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Building Character

There's one house rule every student in Professor Jennifer Hart's Musical Theater Performance class must follow before entering class: Leave their shoes, and their inhibitions, at the door.

Musical Theater Performance

"There's a certain freedom that comes from this practice," Hart said, "and freedom is great for singing, movement and acting."

The class specializes in the art of rehearsal and performance once an actor has been selected for a role in a musical. With the help of student directors, choreographers, acting partners and props, the class works on character development, scene transitions by rehearsing solos, duets and group numbers.

"It teaches the student what will be expected of them in the rehearsal process of a professional theater," Hart said "My hope is that this class will help these students compete in the musical theater world in New York City. It is a very tough place to start, but – by the end - they will be better equipped for whatever is to follow."

Gabrielle Dina '19, a performance major, says the class is a must for every drama student. "When you get a part, you need to know everything about the person you are playing," she said. "Here, we are given two sets of questions to use to flesh out a character. The first set is about objectives and obstacles – what the character is hoping to achieve and what they have to overcome.

"The second is their psychological and physiological state – their morals, their physicality, their social interactions and their history."

Jason Belanger works with the students on 'The Song of Purple Summer.'

Said teaching assistant Jason Belanger '18, who graduated summa cum laude from Hofstra in May:  "The goal in this course is to get experience working in a lot of different musicals and stepping into a variety of characters – even ones that we might not be suited to play professionally."

Throughout the spring 2018 semester, the class worked on a group song, "The Song of Purple Summer" - the finale from Spring Awakening. "We've been working on the notes and the rhythms," Belanger explained during one class. "Now that those are set, we are looking at what the lyrics mean and how the piece is constructed. What the metaphors are and what language the composer chose to use."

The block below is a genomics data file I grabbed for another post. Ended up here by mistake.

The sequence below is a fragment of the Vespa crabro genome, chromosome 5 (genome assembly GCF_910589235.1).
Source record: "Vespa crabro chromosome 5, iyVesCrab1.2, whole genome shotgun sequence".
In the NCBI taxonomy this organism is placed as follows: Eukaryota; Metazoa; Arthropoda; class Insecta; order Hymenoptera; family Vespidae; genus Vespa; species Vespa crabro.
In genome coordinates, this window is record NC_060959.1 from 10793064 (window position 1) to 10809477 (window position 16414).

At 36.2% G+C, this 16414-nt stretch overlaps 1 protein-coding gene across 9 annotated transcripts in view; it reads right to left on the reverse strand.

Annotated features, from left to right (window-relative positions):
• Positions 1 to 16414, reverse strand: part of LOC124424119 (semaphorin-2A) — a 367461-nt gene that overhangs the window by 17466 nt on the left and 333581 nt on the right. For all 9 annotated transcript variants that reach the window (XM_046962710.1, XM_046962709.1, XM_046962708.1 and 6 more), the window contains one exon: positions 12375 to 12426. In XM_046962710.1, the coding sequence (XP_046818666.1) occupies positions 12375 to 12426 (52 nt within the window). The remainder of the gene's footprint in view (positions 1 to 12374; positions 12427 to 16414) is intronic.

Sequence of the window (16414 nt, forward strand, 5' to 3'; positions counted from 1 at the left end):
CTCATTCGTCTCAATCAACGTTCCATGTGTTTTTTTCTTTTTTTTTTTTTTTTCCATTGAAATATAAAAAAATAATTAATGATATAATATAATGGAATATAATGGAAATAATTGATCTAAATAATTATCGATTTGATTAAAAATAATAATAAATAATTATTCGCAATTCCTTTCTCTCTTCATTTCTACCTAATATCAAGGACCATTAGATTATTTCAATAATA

During this particular class session, Belanger - a dual drama and psychology major - asked his classmates to try an unusual exercise: Become five-years-old again and dance to "The Song of Purple Summer."

Some of the students held hands; some moved freely on their own. As the song progressed, the students were asked to 'grow up' – changing their movements to reflect being 12, 16 and eventually in their early 20s.

"An exercise like this might seem odd to an outside eye, but that's the sort of stuff we do a lot of in class," said Marie Fournier '18, a BFA performance major. "It's really great to delve into the entire libretto for a show. In addition to working on your individual character you get to work on your relationships with your fellow performers, and those inform your performance."

While many aspiring actors believe they are born for the stage, the skills offered by this course and others give students a tool kit that they will carry with them from job to job. "Yes, there is an element of really wanting to be in theater and feeling that it's in you," Dina said. "But you need to have some training or lots of training, depending on where you are in your career.

"I've always loved being in theater and musical theater," she said, "but having this background helps you to become more confident as a performer and to give a better final product."

Said Heidi Gleichauf '18, who graduated with a BFA in performance, "This class reminds you in order to give an honest performance you have to put in a great deal of work: character study, reading through libretto, and thinking about the time period of the show. It's a big commitment. … But hopefully it's what I'll be doing for the rest of my life."